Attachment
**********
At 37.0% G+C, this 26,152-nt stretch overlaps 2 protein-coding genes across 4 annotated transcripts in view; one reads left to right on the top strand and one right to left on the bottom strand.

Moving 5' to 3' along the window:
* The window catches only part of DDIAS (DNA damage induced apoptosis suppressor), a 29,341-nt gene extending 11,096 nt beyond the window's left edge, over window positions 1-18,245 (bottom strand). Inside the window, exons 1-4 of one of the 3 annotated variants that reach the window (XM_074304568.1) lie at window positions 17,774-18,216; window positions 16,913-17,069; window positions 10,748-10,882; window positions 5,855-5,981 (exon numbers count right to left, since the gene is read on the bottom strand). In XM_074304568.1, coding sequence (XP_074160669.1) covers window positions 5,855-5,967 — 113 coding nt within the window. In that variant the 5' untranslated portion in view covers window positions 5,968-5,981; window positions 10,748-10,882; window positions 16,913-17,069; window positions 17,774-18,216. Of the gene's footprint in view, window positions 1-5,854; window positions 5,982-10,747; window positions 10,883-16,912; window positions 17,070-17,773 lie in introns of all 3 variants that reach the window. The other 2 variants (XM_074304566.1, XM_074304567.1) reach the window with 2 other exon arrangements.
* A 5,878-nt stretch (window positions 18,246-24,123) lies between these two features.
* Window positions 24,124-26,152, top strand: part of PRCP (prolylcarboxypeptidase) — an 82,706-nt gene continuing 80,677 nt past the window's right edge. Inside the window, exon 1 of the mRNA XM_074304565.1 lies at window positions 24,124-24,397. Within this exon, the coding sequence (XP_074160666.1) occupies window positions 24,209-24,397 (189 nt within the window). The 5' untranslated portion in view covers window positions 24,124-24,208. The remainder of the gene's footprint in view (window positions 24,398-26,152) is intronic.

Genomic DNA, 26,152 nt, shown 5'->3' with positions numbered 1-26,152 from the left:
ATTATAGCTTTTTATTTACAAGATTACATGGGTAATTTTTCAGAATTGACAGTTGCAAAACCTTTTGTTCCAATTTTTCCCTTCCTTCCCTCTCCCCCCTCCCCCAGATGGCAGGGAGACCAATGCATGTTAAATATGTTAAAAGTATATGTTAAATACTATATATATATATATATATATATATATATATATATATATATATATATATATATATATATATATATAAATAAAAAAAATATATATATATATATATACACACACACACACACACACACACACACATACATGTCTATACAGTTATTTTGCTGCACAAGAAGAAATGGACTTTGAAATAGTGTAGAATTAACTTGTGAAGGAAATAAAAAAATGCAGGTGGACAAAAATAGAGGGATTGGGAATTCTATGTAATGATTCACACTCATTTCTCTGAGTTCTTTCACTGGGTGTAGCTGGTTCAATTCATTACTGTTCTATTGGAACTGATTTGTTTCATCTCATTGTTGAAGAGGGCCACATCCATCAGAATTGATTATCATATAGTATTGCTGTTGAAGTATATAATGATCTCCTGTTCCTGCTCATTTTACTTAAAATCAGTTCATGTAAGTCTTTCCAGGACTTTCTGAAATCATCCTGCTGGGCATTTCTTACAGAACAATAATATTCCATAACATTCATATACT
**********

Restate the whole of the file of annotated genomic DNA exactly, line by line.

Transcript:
At 37.0% G+C, this 26,152-nt stretch overlaps 2 protein-coding genes across 4 annotated transcripts in view; one reads left to right on the top strand and one right to left on the bottom strand.

Moving 5' to 3' along the window:
* The window catches only part of DDIAS (DNA damage induced apoptosis suppressor), a 29,341-nt gene extending 11,096 nt beyond the window's left edge, over window positions 1-18,245 (bottom strand). Inside the window, exons 1-4 of one of the 3 annotated variants that reach the window (XM_074304568.1) lie at window positions 17,774-18,216; window positions 16,913-17,069; window positions 10,748-10,882; window positions 5,855-5,981 (exon numbers count right to left, since the gene is read on the bottom strand). In XM_074304568.1, coding sequence (XP_074160669.1) covers window positions 5,855-5,967 — 113 coding nt within the window. In that variant the 5' untranslated portion in view covers window positions 5,968-5,981; window positions 10,748-10,882; window positions 16,913-17,069; window positions 17,774-18,216. Of the gene's footprint in view, window positions 1-5,854; window positions 5,982-10,747; window positions 10,883-16,912; window positions 17,070-17,773 lie in introns of all 3 variants that reach the window. The other 2 variants (XM_074304566.1, XM_074304567.1) reach the window with 2 other exon arrangements.
* A 5,878-nt stretch (window positions 18,246-24,123) lies between these two features.
* Window positions 24,124-26,152, top strand: part of PRCP (prolylcarboxypeptidase) — an 82,706-nt gene continuing 80,677 nt past the window's right edge. Inside the window, exon 1 of the mRNA XM_074304565.1 lies at window positions 24,124-24,397. Within this exon, the coding sequence (XP_074160666.1) occupies window positions 24,209-24,397 (189 nt within the window). The 5' untranslated portion in view covers window positions 24,124-24,208. The remainder of the gene's footprint in view (window positions 24,398-26,152) is intronic.

Genomic DNA, 26,152 nt, shown 5'->3' with positions numbered 1-26,152 from the left:
ATTATAGCTTTTTATTTACAAGATTACATGGGTAATTTTTCAGAATTGACAGTTGCAAAACCTTTTGTTCCAATTTTTCCCTTCCTTCCCTCTCCCCCCTCCCCCAGATGGCAGGGAGACCAATGCATGTTAAATATGTTAAAAGTATATGTTAAATACTATATATATATATATATATATATATATATATATATATATATATATATATATATATATATATATATAAATAAAAAAAATATATATATATATATATACACACACACACACACACACACACACACATACATGTCTATACAGTTATTTTGCTGCACAAGAAGAAATGGACTTTGAAATAGTGTAGAATTAACTTGTGAAGGAAATAAAAAAATGCAGGTGGACAAAAATAGAGGGATTGGGAATTCTATGTAATGATTCACACTCATTTCTCTGAGTTCTTTCACTGGGTGTAGCTGGTTCAATTCATTACTGTTCTATTGGAACTGATTTGTTTCATCTCATTGTTGAAGAGGGCCACATCCATCAGAATTGATTATCATATAGTATTGCTGTTGAAGTATATAATGATCTCCTGTTCCTGCTCATTTTACTTAAAATCAGTTCATGTAAGTCTTTCCAGGACTTTCTGAAATCATCCTGCTGGGCATTTCTTACAGAACAATAATATTCCATAACATTCATATACT